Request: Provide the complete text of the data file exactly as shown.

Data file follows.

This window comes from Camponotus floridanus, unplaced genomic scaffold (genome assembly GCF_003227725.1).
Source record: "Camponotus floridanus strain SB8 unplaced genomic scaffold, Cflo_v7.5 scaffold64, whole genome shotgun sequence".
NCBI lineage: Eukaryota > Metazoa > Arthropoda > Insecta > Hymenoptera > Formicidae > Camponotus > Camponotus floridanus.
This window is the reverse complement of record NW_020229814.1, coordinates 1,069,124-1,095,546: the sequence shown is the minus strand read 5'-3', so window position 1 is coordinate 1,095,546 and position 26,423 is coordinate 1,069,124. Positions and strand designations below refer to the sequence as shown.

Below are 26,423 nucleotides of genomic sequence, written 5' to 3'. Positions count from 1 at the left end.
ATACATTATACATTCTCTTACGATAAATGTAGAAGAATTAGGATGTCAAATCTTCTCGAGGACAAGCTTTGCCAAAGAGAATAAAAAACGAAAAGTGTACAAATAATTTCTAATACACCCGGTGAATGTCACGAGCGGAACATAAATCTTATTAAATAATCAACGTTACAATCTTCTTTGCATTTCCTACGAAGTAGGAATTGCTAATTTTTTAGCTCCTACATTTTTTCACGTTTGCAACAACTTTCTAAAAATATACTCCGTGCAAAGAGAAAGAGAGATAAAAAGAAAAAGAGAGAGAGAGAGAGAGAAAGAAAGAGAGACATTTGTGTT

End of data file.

This window comes from Camponotus floridanus, unplaced genomic scaffold (genome assembly GCF_003227725.1).
Source record: "Camponotus floridanus strain SB8 unplaced genomic scaffold, Cflo_v7.5 scaffold64, whole genome shotgun sequence".
NCBI lineage: Eukaryota > Metazoa > Arthropoda > Insecta > Hymenoptera > Formicidae > Camponotus > Camponotus floridanus.
This window is the reverse complement of record NW_020229814.1, coordinates 1,069,124-1,095,546: the sequence shown is the minus strand read 5'-3', so window position 1 is coordinate 1,095,546 and position 26,423 is coordinate 1,069,124. Positions and strand designations below refer to the sequence as shown.

Below are 26,423 nucleotides of genomic sequence, written 5' to 3'. Positions count from 1 at the left end.
ATACATTATACATTCTCTTACGATAAATGTAGAAGAATTAGGATGTCAAATCTTCTCGAGGACAAGCTTTGCCAAAGAGAATAAAAAACGAAAAGTGTACAAATAATTTCTAATACACCCGGTGAATGTCACGAGCGGAACATAAATCTTATTAAATAATCAACGTTACAATCTTCTTTGCATTTCCTACGAAGTAGGAATTGCTAATTTTTTAGCTCCTACATTTTTTCACGTTTGCAACAACTTTCTAAAAATATACTCCGTGCAAAGAGAAAGAGAGATAAAAAGAAAAAGAGAGAGAGAGAGAGAGAAAGAAAGAGAGACATTTGTGTT